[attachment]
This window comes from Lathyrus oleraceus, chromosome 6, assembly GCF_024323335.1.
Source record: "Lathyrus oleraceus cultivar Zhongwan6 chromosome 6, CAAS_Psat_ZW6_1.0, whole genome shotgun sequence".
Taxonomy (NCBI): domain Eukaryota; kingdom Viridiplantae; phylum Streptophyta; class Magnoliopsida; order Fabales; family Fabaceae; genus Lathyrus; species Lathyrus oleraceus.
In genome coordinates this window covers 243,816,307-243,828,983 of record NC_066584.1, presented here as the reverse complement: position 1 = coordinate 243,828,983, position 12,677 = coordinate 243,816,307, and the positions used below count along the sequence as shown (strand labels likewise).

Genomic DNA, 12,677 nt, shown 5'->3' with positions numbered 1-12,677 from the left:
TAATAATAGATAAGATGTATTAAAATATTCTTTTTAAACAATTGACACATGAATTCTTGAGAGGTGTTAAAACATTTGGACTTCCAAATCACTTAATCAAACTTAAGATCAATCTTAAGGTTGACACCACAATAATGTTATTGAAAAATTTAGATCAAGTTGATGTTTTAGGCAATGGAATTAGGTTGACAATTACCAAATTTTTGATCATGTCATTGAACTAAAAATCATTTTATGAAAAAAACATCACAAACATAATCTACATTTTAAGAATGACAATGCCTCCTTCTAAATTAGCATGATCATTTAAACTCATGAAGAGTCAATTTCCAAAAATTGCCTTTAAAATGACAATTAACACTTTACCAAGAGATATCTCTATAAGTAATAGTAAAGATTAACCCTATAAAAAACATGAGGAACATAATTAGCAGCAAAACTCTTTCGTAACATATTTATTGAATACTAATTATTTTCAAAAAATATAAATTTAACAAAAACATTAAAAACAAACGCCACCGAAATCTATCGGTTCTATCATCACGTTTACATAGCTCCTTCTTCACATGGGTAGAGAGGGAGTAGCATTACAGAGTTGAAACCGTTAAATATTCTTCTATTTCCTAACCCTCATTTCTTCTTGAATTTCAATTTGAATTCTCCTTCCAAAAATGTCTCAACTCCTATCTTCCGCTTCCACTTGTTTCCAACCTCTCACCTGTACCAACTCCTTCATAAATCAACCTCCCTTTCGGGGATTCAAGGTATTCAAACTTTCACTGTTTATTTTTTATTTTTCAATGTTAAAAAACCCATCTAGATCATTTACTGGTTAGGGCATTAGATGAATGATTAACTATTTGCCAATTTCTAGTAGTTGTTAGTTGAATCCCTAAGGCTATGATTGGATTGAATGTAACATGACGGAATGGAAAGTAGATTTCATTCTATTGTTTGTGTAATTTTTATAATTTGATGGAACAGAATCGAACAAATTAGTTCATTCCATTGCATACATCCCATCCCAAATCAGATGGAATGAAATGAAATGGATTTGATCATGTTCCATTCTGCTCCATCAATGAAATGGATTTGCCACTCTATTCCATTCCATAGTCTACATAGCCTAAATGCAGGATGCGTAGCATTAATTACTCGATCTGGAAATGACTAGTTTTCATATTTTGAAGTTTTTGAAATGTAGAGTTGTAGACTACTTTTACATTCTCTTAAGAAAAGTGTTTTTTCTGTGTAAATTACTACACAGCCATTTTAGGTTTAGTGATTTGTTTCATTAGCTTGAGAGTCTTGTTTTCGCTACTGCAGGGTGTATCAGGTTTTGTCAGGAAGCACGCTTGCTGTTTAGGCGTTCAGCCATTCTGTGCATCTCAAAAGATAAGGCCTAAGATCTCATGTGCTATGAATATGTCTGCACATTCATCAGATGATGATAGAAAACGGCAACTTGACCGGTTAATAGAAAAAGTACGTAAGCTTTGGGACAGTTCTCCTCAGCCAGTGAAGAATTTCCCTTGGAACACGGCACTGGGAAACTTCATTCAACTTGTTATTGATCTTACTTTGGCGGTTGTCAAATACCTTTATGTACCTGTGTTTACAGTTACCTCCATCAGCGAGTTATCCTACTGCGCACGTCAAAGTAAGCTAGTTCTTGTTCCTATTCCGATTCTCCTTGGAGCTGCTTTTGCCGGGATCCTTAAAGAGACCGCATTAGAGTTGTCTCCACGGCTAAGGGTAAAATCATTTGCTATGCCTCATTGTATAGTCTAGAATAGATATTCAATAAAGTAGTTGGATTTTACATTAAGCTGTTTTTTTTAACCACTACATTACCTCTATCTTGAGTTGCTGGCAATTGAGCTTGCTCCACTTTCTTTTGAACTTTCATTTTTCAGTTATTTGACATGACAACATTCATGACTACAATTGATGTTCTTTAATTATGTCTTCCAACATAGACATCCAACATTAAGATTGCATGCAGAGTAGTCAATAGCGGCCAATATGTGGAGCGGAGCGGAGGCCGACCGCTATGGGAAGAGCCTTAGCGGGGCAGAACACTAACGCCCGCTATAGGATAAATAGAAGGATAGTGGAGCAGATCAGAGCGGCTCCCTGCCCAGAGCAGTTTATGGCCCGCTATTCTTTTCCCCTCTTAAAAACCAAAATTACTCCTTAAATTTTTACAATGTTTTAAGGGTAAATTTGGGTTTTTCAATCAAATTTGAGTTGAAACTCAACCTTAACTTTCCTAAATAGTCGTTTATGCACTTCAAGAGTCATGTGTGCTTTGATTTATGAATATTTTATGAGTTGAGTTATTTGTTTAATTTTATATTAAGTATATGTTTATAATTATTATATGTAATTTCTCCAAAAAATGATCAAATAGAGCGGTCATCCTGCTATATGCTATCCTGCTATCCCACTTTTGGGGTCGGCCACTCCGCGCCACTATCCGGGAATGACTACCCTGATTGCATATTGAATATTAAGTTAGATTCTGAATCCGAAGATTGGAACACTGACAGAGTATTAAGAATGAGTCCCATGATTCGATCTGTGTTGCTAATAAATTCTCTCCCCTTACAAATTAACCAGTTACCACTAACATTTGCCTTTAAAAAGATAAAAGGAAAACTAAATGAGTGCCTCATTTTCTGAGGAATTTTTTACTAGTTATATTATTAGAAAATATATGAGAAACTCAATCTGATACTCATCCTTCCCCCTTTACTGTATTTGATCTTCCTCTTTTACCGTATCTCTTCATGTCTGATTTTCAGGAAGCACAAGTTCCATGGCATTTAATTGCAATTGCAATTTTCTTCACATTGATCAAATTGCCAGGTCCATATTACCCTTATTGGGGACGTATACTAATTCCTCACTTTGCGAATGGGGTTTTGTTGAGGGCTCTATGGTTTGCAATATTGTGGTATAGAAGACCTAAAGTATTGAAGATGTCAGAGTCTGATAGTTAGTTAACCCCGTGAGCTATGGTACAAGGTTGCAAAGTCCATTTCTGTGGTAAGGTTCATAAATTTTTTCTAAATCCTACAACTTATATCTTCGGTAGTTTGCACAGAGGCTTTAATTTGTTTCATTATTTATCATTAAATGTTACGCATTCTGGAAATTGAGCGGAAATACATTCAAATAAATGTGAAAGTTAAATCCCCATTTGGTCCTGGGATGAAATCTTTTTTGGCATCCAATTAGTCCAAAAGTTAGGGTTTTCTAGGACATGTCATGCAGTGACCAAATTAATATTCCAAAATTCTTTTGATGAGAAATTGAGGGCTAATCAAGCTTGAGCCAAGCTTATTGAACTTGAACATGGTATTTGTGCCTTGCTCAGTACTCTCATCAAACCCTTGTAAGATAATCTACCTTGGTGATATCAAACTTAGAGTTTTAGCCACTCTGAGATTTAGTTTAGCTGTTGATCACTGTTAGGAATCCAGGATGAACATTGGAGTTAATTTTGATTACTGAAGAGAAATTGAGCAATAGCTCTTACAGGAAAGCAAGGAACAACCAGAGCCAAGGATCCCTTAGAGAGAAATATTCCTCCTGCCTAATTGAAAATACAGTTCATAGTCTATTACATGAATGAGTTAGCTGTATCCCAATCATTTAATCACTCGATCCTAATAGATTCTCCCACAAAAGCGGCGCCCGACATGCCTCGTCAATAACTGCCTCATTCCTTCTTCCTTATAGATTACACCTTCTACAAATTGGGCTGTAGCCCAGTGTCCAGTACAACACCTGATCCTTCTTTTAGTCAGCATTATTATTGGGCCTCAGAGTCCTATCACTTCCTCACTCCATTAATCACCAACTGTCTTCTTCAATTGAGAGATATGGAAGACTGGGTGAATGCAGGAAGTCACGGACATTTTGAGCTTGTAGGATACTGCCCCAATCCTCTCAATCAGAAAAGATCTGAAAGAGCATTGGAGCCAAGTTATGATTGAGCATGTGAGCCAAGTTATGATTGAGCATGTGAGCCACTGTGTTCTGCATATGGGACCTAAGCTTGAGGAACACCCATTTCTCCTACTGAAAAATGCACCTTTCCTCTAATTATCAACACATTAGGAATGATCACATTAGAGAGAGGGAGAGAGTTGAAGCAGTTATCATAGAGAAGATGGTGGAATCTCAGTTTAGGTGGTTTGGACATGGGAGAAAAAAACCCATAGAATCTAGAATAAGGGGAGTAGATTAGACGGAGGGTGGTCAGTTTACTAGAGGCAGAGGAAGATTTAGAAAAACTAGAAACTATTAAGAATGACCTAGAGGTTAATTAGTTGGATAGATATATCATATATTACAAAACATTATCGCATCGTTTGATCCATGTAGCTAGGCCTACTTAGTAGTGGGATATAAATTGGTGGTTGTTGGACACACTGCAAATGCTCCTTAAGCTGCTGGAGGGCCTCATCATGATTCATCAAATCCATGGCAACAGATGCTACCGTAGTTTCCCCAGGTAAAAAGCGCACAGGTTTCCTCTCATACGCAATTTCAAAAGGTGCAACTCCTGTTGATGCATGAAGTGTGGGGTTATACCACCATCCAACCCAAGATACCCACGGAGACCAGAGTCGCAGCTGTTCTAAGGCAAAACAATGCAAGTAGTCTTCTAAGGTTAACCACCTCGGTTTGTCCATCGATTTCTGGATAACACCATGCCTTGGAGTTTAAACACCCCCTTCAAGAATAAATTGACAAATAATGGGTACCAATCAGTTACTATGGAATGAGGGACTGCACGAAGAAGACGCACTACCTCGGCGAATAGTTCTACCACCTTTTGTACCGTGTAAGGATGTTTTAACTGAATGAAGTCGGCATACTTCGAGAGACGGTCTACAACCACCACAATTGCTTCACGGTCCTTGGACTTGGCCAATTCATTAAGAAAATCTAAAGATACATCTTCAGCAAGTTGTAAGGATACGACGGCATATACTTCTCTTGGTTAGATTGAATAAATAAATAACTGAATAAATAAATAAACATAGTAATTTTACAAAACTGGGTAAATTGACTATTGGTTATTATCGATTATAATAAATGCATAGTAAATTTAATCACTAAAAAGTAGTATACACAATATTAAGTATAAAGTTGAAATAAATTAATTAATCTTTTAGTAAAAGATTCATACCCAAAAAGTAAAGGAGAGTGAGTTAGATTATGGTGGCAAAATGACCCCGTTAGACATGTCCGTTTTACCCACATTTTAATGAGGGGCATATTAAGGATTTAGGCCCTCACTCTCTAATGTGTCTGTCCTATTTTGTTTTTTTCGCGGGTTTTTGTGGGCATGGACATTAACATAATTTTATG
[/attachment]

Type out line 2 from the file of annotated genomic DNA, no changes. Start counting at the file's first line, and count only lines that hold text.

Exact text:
Source record: "Lathyrus oleraceus cultivar Zhongwan6 chromosome 6, CAAS_Psat_ZW6_1.0, whole genome shotgun sequence".